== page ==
Monday, February 26, 2007

Valkyries and Brassy Barmaids

Our culture has always been one that values public discourse and a life lived openly. The typical Ancient Greek city state was studded with theatres, stadia, gymnasia and agoras where men spent their days mixing openly and publicly. The frequent religious festivals and games for both men and women encouraged further communal revelry.

Unsurprisingly this openness extended even to clothing and fashion, which was kept to a practical minimum. How different from the dense cumbersome coverings of the peoples further south and east!


This vivacious conduct is in stark contrast to the closed, isolationist way of life practiced by the patriarchal, nuclear families of the ancient Middle East where strict religious law was paramount and where the dreary succession of domestic hovels was relieved only by cemeteries. Towns in the Holy Land had no stadia, amphitheatres or gymnasia, at least not until they were introduced into Judea by Antiochus Epiphanes and Herod during the eastern expansion of the Roman Empire.

“Wood is used along with this humble material [i.e. mud], but stone very rarely. Perhaps ancient Jewish towns and villages, in the same way, may have had more wood used in their construction than would be possible at present, when building-timber is practically unknown in the country; but neither wood nor mud bricks have elements of permanence. The 'tells,' or mounds, which mark the site of old Jewish communities, have, moreover, precisely the appearance of similar mounds now forming around, or, one might say, beneath, existing mud-brick villages in India and Egypt...The road runs nearly straight north, at the foot of the hills, which are frequently dotted with villages, almost undistinguishable from the soil around, because of the leaden colour of the mud huts.” Cunningham Geikie THE HOLY LAND AND THE BIBLE (1887).

It was this tedious pattern of urban living that was later used as a model for Calvin's Geneva and Cromwell's England.


The notion of shared space was by no means confined to the Greeks. Romans, with their Hellenic heritage and the addition of baths and forums, imposed their version of an open society across the rest of Europe. The northern tribes of Celts and Germans however were familiar with this outdoor lifestyle. They had already developed their own public assemblies (the Thing) and Tacitus describes their main entertainment, “They have only one kind of public show, which is performed without variation at every festive gathering. Naked youths, trained to the sport, dance about among swords and spears levelled at them. Practice begets skill, and skill grace; but they are not professionals and do not receive payment. Their most daring flings have their own reward in the pleasure they give the spectators.”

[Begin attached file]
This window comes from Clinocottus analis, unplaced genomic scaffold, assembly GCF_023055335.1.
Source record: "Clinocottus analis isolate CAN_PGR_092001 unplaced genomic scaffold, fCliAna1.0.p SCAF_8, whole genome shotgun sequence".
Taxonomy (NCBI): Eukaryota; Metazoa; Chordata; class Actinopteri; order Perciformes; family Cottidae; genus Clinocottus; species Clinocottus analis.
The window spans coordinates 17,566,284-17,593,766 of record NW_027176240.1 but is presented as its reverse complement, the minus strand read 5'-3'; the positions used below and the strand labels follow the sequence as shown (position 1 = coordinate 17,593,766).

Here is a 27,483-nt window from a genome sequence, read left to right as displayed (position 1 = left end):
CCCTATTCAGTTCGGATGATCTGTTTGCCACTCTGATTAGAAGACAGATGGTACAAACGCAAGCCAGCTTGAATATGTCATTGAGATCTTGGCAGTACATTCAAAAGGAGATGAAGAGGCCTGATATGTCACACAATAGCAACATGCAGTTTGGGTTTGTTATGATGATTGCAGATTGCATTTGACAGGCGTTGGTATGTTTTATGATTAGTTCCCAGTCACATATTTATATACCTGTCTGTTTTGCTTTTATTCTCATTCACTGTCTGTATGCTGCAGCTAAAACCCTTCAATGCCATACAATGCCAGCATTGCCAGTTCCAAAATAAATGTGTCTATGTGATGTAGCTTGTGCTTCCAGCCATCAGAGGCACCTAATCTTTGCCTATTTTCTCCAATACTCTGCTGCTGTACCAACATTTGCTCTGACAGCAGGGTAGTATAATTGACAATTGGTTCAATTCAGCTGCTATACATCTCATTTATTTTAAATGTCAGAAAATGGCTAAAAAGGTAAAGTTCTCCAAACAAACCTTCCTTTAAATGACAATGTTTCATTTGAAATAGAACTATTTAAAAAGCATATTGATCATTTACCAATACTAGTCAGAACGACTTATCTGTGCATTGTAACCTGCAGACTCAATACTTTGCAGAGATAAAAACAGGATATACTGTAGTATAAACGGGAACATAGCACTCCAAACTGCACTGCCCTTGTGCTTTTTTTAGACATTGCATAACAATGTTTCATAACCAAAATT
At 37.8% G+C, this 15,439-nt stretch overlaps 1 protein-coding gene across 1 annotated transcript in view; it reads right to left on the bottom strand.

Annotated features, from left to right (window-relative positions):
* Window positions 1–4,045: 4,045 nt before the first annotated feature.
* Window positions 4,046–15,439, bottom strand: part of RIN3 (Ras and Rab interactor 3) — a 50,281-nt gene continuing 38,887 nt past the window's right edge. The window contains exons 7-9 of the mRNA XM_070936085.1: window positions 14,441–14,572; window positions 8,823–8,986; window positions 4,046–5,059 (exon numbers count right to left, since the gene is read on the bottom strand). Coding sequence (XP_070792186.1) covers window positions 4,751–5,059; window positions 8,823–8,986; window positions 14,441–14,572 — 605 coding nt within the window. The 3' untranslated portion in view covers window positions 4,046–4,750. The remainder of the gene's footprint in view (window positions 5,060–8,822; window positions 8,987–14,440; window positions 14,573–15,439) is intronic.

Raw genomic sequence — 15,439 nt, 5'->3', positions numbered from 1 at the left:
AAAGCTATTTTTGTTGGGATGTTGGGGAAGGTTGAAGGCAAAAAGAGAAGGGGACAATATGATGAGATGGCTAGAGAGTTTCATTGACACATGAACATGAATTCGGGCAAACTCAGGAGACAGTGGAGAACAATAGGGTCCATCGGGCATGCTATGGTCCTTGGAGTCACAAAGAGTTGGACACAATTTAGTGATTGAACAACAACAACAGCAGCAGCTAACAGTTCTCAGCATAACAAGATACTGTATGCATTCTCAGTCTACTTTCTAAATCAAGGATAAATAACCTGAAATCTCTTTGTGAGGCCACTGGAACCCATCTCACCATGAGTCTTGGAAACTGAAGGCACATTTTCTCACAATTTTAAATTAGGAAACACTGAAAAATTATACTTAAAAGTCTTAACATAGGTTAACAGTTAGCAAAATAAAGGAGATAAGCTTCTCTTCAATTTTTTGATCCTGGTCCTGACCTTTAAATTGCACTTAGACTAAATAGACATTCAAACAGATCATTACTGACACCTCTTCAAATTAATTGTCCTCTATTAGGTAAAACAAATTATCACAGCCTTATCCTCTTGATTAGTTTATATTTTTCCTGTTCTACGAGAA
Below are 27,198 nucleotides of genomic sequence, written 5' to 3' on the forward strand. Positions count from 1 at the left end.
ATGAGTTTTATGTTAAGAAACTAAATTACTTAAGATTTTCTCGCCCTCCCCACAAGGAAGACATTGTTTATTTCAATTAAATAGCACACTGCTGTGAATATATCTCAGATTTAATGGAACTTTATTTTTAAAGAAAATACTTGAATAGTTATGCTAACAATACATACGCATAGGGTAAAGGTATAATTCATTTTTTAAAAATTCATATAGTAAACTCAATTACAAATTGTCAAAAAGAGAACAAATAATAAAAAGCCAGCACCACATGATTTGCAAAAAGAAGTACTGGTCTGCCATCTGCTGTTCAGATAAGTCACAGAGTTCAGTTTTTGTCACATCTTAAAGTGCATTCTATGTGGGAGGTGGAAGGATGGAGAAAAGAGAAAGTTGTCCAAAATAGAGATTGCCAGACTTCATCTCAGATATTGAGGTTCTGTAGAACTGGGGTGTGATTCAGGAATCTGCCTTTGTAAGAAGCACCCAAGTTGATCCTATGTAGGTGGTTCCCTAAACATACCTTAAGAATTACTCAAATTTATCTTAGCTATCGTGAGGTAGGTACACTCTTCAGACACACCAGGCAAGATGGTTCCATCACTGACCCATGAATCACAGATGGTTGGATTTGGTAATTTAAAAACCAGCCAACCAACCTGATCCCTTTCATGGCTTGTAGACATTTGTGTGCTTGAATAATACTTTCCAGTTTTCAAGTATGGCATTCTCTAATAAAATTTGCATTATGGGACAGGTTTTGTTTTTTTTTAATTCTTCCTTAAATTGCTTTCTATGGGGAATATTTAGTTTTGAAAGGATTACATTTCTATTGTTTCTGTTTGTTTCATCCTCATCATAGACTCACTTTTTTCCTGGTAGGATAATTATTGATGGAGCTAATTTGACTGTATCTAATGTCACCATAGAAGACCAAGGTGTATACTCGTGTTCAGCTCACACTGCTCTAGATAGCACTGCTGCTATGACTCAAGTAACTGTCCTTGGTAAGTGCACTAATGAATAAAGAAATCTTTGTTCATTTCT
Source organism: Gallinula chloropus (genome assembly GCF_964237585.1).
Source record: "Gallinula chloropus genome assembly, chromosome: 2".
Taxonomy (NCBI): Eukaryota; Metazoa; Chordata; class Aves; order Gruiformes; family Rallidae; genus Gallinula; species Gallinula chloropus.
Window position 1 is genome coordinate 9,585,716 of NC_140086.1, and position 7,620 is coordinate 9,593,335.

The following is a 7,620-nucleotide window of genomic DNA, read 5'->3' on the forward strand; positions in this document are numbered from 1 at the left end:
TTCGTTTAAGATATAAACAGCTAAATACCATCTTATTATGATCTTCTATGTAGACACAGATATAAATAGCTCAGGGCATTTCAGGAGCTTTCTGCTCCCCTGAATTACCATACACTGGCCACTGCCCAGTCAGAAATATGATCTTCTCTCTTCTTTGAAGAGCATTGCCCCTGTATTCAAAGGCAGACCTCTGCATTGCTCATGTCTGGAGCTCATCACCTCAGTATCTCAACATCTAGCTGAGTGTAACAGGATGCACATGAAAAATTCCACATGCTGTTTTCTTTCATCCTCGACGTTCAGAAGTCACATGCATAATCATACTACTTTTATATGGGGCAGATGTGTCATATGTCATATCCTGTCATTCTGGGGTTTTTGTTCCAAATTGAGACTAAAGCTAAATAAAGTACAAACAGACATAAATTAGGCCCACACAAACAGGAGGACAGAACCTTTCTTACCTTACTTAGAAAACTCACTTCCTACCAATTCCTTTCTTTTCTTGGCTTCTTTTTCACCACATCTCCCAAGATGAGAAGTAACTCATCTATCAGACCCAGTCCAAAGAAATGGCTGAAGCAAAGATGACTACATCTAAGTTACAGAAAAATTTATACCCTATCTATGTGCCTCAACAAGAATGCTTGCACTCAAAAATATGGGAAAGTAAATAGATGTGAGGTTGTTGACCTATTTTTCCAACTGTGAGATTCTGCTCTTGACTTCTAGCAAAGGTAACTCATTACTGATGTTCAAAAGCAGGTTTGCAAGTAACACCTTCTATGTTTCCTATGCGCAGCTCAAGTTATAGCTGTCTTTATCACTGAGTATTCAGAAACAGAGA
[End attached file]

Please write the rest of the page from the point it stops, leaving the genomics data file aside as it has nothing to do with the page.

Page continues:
At Yeavering in Northumberland the Seventh Century royal complex included a grandstand, “enlarged once by the addition of further tiers at the back, which doubled its seating capacity. The nearest comparable structures are the stone theatres of the Roman world and it would seem to represent a small section of such a theatre constructed entirely in wood.” Martin Welch, ANGLO-SAXON ENGLAND (English Heritage 1992).


Through the hall then went the Helmings' Lady,
to younger and older everywhere
carried the cup, till come the moment
when the ring-graced queen, the royal-hearted,
to Beowulf bore the beaker of mead.

- Beowulf

Naturally the cooler climate of northern Europe was not so conducive to this open lifestyle as that of the Mediterranean, but our ancestors managed to overcome these limitations with the development of the mead hall. Mead in the early Middle Ages was a very different drink from the innocuous concoction we are familiar with today. It was the “mead of inspiration”, mythologically rescued from the Giants by Odin, and mixed with such hallucinogenics as henbane, cannabis or magic mushrooms.

Mead halls were not just men-only affairs; myths, legends and the historical record testify to the presence of women in the halls. The halls were a single large building, often over 50m long, comprising of just one room, which had been developing in northern Europe since the late neolithic period.


The custom of having women serving the drinks was set by divine precedent as demonstrated in this description of Valhalla: “The valkyries lead the slain heroes (the Einherjar) to this hall, to Odin, and they serve them with meat from the boar Saehrimnir. Everyone has enough to eat from the boar, which renews itself constantly. The Einherjar drink mead with this meal which flows from the udders of the goat, Heidrun.” Rudolf Simek DICTIONARY OF NORTHERN MYTHOLOGY (1993).

On the mortal plane of Midgard, women were expected not just to serve the drinks, but also to join in the celebrations. “The earl [Arnvid] gave them a hearty welcome when they arrived and showed them into a hall where there was ale ready on the table. They were served with drink and sat there till evening. Before the tables were cleared, the earl said that seating arrangements must be decided by lot, and that each of the men should have a woman as drinking partner, as long as there were enough women. After that, the rest of the men were to drink on their own.” EGIL'S SAGA

The powerful and enduring archetype of the female hostess is reflected in the more mundane “ale-wives” who managed London taverns from the Thirteenth Century onward. Flick on any English TV soap opera today, and they still maintain their pride of place behind the bar of the Queen Vic and Rover's Return, though sadly without their gleaming armour.

Labels: ,


Post a Comment

<< Home